Contrast Chart: Hi-tech vs. Forest

By Josh Lehner
Oregon Office of Economic Analysis Blog

Oregon remains a natural resource and manufacturing state, which along with our strong migration patterns, are really the two distinctive features that sets the state apart from most others. However the nature of our goods producing industries has changed over the past 40 years. Previously our office has detailed historical trends in both the wood products industry and the high-technology industry. What follows below the fold is a short summary from our latest economic and revenue forecast of how these longer-run trends have effectively offset one another from a top line, statewide perspective. Of course, at a regional level these trends are not offsetting as the geographic footprint and impact of the industries is not the same.



Throughout most of the post-war period, Oregon’s agricultural producers and forest product firms have dominated local business cycle trends. In particular, as wood product firms underwent a painful restructuring, the wealth and earning power of Oregonians took a step backward, particularly in rural areas. Relative wages in the state have not recovered since.

Deep cutbacks among wood product firms during the early 1980s resulted in Oregon’s worst recession of the post-war period – job losses statewide were 50 percent larger than during the Great Recession. Oregon even suffered outright population losses during the early 1980s, something unheard of throughout the state’s history.

Timber industry job losses continued throughout the 1990s, as mills closed across the state. However some of the pain of these losses was muted by rapid population growth in many areas and also the rise of the high-technology industry.

During its darkest hour of resource industry job cuts, Oregon’s economy overall was rescued by an influx of young, skilled households. Many of which were drawn to jobs with expanding technology manufacturers. The flow of human capital up the Willamette stepped in to replace the waning flow of natural resources.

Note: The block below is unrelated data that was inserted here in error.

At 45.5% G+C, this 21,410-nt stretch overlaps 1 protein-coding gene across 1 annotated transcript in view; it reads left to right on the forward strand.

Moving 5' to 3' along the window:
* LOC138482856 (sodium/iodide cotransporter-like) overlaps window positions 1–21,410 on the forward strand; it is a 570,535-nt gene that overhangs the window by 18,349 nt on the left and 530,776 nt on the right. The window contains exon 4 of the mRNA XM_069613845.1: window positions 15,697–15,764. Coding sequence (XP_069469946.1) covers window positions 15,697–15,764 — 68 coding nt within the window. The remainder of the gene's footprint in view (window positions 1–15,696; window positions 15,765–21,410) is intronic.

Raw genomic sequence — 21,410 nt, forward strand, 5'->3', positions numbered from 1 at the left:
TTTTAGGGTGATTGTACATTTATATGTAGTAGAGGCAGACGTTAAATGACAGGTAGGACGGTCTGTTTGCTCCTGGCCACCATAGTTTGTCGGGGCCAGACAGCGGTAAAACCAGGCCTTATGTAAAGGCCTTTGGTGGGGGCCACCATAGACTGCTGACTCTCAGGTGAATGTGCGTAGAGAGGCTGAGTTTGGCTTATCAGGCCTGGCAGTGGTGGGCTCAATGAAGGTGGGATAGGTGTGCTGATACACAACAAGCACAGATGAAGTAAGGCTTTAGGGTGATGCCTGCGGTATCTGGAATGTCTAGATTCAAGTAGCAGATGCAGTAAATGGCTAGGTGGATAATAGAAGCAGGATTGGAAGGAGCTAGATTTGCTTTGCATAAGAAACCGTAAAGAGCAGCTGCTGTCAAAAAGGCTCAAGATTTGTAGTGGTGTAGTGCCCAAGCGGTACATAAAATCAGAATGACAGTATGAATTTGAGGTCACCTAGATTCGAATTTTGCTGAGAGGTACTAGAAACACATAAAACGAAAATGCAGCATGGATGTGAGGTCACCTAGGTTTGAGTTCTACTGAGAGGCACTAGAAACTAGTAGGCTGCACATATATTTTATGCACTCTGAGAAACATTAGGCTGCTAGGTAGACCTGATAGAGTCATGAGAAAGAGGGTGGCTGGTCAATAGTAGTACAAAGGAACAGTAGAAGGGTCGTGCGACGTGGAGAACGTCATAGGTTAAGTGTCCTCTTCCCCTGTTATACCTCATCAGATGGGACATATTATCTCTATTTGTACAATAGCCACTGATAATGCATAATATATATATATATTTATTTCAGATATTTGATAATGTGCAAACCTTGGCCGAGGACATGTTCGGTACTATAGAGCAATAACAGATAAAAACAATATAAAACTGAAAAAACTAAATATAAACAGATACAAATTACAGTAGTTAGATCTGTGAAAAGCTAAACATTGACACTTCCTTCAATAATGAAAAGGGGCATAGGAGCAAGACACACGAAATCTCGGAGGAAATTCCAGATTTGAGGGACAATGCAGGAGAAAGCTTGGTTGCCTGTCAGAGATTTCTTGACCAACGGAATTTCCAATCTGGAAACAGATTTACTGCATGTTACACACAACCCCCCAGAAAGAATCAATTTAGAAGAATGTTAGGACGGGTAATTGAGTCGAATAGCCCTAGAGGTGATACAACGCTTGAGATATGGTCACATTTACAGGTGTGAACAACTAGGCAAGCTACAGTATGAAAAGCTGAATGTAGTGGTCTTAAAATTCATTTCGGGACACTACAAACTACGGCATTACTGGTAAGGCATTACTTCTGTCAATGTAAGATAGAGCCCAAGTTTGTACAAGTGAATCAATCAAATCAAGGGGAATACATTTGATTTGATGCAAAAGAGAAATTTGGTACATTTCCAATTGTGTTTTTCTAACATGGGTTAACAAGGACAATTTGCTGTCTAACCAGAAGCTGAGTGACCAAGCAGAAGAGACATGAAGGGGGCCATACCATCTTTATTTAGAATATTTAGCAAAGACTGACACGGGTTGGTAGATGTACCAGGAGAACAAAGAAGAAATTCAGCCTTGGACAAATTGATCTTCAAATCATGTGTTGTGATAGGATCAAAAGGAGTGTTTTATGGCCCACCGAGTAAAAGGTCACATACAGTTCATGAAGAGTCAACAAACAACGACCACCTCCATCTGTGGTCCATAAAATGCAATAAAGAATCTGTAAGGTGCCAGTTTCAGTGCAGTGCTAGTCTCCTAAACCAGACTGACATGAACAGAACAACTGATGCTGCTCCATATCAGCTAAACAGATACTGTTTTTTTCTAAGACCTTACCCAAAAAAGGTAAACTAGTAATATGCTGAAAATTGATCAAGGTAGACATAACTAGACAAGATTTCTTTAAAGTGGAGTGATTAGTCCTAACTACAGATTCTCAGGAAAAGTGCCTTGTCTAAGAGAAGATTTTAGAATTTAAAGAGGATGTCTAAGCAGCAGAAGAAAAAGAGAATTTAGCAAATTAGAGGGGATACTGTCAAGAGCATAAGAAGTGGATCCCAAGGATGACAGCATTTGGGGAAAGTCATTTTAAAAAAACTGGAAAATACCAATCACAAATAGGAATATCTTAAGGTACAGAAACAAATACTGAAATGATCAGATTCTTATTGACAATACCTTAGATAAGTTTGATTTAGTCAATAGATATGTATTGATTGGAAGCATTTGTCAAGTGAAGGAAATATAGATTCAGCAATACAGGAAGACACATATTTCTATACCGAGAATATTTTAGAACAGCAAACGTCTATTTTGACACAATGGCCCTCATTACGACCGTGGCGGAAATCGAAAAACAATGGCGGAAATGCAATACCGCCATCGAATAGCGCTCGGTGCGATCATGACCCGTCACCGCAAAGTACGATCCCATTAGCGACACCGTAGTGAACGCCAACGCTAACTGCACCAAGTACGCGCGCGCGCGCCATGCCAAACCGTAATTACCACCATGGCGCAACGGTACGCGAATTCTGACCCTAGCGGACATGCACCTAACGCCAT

Currently, Oregon’s high-tech industry accounts for the same number of workers and nearly the same share of state wages as the forest sector did in the 1970s. Although the future role of technology firms that attracted these household remains somewhat uncertain, largely due to those long-run forces of globalization and technological change, the skilled workforce they brought and continue to bring and develop to Oregon will pay dividends into the future.

Given their high levels of productivity and need for ancillary industries, manufacturers and resource industries have an outsized impact on economic activity. Measuring that impact is a difficult task, particularly due to estimating the quality of rapidly evolving technology products and properly capturing all leakages of value outside of the state.


The divergence between growth in manufacturing output as measured by state GDP and growth in employment and wages highlights the economic value that is lost to other areas, or possibly measurement issues. While the share of economic output by the state’s high-tech industries has been increasing over the past decade, their share of wages and jobs is effectively unchanged. Even as many of the benefits of technology production – jobs and income in particular – are being realized locally, it also is apparent that not all are.

Overall the near-term outlook remains bright. So far in recovery the forest sector has added approximately 4,500 jobs and the high-tech sector 8,300. Longer term prospects are somewhat unclear. Along with an improving housing and construction market will come more demand for both the state’s raw logs and wood products. The remaining portions of the industry will likely fare well, however the ongoing issues and potential federal legislation make the exact nature of the industry moving forward unknown.

In terms of high-technology, the differences between the hardware — Oregon’s strength — and software — where the growth is — portions of the industry represent both a challenge and an opportunity. Manufacturing output and productivity will continue to increase, bringing gains to Oregon’s high-technology producers, however expectations for employment gains over the next decade are minimal. Growth on the software side of high-tech is expected to remain quite strong, however Oregon is not a clear-cut leader here, like the state is on the hardware side. Industry trends are such that high-tech will continue to grow as a share of the state’s employment, however the growth will be concentrated in software related sectors.

All told, both the forest sector and high-technology industries will continue to play a pivotal role in Oregon’s economy. However the outlook for both is somewhat unclear.


As mentioned at the start, the geographic footprint of these two major industries is, and was, not the same.


Lastly, one important aspect are wages. As discussed in our office job polarization report last fall, not only have wood product jobs, and the forest sector more broadly, fallen by half to two-thirds, the average wage has declined as well. Back in the 1970s, the typical forest sector worker earned a wage nearly 40 percent higher than the statewide average. Today, that same industry employee earns just about the state average. On the opposite end, wages for high-tech workers continue to increase, faster than most other industries and much faster than the rate of inflation.ChangingGuard_RealWages

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